SciNews, Sunday, May 1, 2016


Good bacteria keeps teeth healthy; 140 million year old fossils in Nova Scotia; fracking causes earthquakes; world’s tiniest thermometer; tiny microrobots tow car; new state of water molecule discovered; China to launch “core module”around 2018; tiny moon orbiting tiny planet – just a few of the themes in today’s eclectic collection of SciNews.  Share these stories with your students and get them excited about science.

SciNews is published twice weekly. Stay tuned for more.

7308778_s from 123rfBiology

Newly discovered microbe keeps teeth healthy. Science News for Students

What’s the best way to keep teeth healthy? The answer is simple. Regular brushing and flossing along with a diet low in sugary sweets and drinks. But the mouth also works to protect itself. In fact, some bacteria can halt or limit the tooth erosion that leads to decay, a new study finds. These germs naturally live in and around teeth. But not everyone’s pearly whites host a lot of these beneficial bacteria. Some scientists would now like to change that.  Read more…

Nova Scotia home to oldest known pine tree fossils. CBC

Nova Scotia can lay claim to the oldest known pine tree fossils, which date back to the time of the dinosaurs. The fossils, which measure between seven and 20 millimetres and are approximately 140 million years old, were discovered in a gypsum quarry near Windsor that is operated by Fundy Gypsum.

Paleontologist Howard Falcon-Lang of Royal Holloway University of London discovered the fossils in Nova Scotia and brought some back to his office in the U.K. The fossils sat for five years while Falcon-Long worked on other projects.   Read more…

Chemistry

13698187_s from 123rf

Do fracking activities cause earthquakes? Seismologists and the state of Oklahoma say yes.  CBC

In the heartland of Oklahoma sits a pretty town dotted with American flags and a quaint main street of century-old brick buildings. But in Guthrie, the devastating impact of oil-industry-induced earthquakes is being felt hard.

Look closely and you see cracks in the historic buildings, where the old masonry is giving way to a shifting ground. Guthrie has seen a wave of earthquakes since hydraulic fracturing — or fracking — picked up in the area.  Read more…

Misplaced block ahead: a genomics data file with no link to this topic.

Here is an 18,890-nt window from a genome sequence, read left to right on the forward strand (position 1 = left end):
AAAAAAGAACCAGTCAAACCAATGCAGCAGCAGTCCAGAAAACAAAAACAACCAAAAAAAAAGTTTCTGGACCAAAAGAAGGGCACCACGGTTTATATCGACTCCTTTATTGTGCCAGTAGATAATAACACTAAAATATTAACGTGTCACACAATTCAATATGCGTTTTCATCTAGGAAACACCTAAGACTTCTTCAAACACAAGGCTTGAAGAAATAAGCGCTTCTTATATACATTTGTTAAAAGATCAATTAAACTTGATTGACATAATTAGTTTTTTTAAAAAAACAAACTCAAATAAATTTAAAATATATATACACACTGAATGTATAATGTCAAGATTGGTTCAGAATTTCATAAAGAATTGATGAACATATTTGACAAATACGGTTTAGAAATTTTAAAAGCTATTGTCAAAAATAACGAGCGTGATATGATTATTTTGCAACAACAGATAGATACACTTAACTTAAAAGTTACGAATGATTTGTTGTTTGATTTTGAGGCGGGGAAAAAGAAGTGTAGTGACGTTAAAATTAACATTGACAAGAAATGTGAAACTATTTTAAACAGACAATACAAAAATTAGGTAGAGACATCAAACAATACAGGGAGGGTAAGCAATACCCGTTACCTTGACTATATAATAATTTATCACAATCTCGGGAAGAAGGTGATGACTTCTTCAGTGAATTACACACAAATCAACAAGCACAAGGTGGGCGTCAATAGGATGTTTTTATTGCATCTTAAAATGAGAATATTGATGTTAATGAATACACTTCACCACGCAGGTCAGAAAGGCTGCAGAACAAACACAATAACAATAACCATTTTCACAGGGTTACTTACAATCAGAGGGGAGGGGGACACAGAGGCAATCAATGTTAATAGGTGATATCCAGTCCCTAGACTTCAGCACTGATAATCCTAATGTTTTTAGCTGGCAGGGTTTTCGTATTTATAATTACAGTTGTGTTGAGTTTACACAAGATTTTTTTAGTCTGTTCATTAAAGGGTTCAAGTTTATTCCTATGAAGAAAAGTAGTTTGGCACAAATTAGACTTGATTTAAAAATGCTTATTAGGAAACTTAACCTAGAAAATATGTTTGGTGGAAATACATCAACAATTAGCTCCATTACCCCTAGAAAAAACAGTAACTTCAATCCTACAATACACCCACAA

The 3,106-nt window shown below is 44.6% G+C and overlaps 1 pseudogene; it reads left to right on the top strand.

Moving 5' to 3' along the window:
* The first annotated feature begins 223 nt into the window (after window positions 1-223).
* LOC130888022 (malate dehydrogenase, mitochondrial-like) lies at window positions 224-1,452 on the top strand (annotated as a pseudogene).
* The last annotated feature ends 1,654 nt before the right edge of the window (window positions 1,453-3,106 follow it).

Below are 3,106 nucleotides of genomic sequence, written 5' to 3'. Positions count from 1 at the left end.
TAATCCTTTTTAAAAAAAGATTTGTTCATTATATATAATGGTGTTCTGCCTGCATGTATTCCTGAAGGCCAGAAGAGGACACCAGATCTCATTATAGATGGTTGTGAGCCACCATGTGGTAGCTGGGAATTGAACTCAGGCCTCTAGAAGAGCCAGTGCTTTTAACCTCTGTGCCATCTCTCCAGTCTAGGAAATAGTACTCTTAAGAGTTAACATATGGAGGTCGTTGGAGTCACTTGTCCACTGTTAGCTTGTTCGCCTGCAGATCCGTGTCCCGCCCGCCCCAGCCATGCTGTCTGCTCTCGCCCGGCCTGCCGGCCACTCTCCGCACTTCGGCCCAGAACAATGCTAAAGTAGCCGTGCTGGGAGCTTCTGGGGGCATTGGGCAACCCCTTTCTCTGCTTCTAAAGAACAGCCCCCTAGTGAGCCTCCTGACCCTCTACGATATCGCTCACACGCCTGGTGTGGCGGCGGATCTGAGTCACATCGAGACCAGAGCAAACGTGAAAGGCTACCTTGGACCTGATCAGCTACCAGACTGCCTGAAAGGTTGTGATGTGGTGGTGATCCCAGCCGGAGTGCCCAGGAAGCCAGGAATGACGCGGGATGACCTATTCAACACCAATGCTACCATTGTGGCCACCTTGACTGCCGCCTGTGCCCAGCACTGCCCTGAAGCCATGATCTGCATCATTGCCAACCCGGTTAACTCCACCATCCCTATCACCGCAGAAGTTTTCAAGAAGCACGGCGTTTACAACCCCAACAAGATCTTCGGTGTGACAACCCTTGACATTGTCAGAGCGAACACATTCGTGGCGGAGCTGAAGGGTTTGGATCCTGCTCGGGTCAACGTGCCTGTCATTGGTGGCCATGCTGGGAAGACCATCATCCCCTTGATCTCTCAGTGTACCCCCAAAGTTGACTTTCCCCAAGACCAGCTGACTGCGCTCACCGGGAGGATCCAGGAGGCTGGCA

Chemists use DNA to build the world’s tiniest thermometer. Science Daily

Researchers have created a programmable DNA thermometer that is 20,000x smaller than a human hair. One of the main advantages of using DNA to engineer molecular thermometers is that DNA chemistry is relatively simple and programmable. So, the research team has created various DNA structures that can fold and unfold at specifically defined temperatures.  Read more…

Physics

18685938_s from 123rf

Tiny microrobots team up and move full-size car. Science News for Students

A group of ants can move objects many times larger and heavier than themselves. This ability inspired a team of researchers to develop small robots that can do the same thing. The team created 29-millimeter (1.1-inch) long robots that can get a firm grip on the ground. In tests, six of the ‘bots have just worked together to tow a full-size car. Read more… 

New state of water molecule discovered. Science Daily

Neutron scattering and computational modeling have revealed unique and unexpected behavior of water molecules under extreme confinement that is unmatched by any known gas, liquid or solid states.  Read more…

Earth and Space Science12693495_s from 123rf

China to launch “core module” for space station around 2018. Globe and Mail

China will launch a “core module” for its first space station some time around 2018, a senior official told the state-run Xinhua news agency on Thursday, part of a plan to have a permanent manned space station in service around 2022.  Read more…

Hubble telescope finds small moon orbiting dwarf planet Makemake

In the backwaters of the solar system beyond Pluto, lies the dwarf planet Makemake. And the tiny world has an even tinier moon, NASA announced April 26. The moon was spotted as a dark smudge orbiting Makemake in April 2015 images from the Hubble Space Telescope.   Read more…

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